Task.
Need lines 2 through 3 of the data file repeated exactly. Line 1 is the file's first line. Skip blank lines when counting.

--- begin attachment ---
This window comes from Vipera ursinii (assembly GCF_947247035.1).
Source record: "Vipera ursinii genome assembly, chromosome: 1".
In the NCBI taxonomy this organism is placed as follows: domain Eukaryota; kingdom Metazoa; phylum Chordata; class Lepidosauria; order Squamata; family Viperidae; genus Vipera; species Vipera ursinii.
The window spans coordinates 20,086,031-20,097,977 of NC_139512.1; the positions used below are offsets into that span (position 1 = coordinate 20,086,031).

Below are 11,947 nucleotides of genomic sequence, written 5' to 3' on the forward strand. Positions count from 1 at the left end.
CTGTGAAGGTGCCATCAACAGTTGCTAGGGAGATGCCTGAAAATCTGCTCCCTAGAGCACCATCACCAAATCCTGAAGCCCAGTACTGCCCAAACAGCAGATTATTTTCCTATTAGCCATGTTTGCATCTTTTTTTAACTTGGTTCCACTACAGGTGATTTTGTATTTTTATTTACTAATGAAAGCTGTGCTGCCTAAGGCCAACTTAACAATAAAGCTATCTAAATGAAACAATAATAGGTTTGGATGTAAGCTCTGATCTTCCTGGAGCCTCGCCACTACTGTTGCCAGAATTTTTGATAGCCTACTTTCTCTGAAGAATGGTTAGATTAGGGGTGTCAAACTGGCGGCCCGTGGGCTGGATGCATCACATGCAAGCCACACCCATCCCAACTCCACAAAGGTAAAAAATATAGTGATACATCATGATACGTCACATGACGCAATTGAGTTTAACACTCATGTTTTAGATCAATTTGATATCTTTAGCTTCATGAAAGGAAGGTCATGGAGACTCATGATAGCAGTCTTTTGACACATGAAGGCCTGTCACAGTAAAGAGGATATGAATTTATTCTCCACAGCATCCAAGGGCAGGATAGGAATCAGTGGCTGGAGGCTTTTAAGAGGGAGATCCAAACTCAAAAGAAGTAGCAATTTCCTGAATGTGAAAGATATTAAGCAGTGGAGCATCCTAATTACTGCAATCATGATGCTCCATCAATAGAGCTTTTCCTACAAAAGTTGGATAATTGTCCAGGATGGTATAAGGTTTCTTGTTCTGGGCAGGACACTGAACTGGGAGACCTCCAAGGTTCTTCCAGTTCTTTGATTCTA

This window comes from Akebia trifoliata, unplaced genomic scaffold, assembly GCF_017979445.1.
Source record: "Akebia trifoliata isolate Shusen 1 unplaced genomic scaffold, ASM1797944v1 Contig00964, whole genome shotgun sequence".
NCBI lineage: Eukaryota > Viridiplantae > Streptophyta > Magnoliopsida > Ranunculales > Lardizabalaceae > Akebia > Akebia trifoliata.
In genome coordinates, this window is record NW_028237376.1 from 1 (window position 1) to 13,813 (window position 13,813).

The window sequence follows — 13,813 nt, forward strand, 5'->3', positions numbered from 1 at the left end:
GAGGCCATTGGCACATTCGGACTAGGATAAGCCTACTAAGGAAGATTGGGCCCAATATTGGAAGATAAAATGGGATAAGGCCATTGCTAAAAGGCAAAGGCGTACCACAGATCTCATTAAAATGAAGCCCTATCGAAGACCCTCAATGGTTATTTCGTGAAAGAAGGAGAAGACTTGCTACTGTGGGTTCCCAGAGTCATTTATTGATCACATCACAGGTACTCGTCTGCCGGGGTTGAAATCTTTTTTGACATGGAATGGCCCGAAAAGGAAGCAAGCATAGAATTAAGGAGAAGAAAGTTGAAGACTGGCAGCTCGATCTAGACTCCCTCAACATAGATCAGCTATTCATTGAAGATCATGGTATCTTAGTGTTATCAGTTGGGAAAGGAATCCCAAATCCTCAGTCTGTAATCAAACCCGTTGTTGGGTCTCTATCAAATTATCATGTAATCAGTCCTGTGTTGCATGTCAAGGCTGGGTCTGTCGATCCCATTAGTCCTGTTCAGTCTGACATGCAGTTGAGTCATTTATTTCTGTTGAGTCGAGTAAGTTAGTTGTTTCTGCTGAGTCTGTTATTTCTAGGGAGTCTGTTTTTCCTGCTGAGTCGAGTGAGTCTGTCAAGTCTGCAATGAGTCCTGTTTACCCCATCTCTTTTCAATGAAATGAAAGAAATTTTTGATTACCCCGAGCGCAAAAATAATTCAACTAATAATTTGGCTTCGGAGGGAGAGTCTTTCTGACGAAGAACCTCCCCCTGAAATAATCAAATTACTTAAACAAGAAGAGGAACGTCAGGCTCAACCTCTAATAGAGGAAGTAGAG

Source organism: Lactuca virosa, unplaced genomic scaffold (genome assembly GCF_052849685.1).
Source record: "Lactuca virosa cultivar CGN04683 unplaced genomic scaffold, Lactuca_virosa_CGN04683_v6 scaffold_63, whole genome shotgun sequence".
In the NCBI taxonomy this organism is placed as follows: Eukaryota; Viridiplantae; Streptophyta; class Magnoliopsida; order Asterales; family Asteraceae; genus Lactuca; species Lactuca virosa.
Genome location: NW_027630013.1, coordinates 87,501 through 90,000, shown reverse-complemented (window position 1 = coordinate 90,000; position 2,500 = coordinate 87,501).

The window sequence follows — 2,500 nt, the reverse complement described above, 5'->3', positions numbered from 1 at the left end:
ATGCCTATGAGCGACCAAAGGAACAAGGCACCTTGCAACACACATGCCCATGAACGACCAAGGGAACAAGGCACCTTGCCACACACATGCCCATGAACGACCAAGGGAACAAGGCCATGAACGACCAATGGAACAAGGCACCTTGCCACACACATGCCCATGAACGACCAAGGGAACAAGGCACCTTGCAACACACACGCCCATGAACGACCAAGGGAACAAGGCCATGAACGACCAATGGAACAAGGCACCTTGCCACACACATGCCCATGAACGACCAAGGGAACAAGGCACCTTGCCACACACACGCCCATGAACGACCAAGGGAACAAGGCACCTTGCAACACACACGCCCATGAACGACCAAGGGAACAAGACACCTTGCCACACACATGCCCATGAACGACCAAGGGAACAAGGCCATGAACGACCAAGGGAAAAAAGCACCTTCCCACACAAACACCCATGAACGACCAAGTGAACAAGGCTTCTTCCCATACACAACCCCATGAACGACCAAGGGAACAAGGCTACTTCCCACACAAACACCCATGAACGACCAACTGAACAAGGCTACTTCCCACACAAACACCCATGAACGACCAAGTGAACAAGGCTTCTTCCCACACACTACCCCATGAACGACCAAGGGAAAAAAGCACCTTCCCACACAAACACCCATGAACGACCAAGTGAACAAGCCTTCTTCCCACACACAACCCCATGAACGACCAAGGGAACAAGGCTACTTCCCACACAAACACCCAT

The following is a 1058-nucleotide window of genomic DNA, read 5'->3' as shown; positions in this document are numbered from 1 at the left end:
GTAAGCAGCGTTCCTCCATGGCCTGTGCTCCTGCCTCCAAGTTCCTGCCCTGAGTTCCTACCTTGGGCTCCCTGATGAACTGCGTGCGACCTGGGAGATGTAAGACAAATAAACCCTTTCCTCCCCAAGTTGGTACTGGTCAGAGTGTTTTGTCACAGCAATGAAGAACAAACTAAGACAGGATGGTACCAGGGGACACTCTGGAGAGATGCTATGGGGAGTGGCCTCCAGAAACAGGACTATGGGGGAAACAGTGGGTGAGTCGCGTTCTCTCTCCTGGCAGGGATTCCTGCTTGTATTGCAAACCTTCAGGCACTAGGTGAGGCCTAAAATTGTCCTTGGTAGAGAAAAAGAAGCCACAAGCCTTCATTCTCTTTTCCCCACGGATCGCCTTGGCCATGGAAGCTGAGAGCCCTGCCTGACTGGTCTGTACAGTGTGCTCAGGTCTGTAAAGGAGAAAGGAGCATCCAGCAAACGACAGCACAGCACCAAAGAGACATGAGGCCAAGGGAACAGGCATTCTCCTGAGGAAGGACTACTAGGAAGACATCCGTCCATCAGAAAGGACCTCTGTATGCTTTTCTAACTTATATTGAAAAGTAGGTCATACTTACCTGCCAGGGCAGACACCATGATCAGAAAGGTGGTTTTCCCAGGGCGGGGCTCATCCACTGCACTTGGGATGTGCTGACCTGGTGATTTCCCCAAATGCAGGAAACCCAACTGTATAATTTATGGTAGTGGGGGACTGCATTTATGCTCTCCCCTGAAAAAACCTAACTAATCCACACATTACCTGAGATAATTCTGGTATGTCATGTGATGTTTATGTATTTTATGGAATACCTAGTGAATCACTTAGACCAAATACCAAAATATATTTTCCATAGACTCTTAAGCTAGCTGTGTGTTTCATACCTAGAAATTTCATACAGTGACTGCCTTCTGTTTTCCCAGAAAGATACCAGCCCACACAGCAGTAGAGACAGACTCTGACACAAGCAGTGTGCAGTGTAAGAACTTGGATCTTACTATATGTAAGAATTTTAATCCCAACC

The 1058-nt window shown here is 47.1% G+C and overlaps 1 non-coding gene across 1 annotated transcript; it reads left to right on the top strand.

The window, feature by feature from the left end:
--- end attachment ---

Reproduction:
Source record: "Vipera ursinii genome assembly, chromosome: 1".
In the NCBI taxonomy this organism is placed as follows: domain Eukaryota; kingdom Metazoa; phylum Chordata; class Lepidosauria; order Squamata; family Viperidae; genus Vipera; species Vipera ursinii.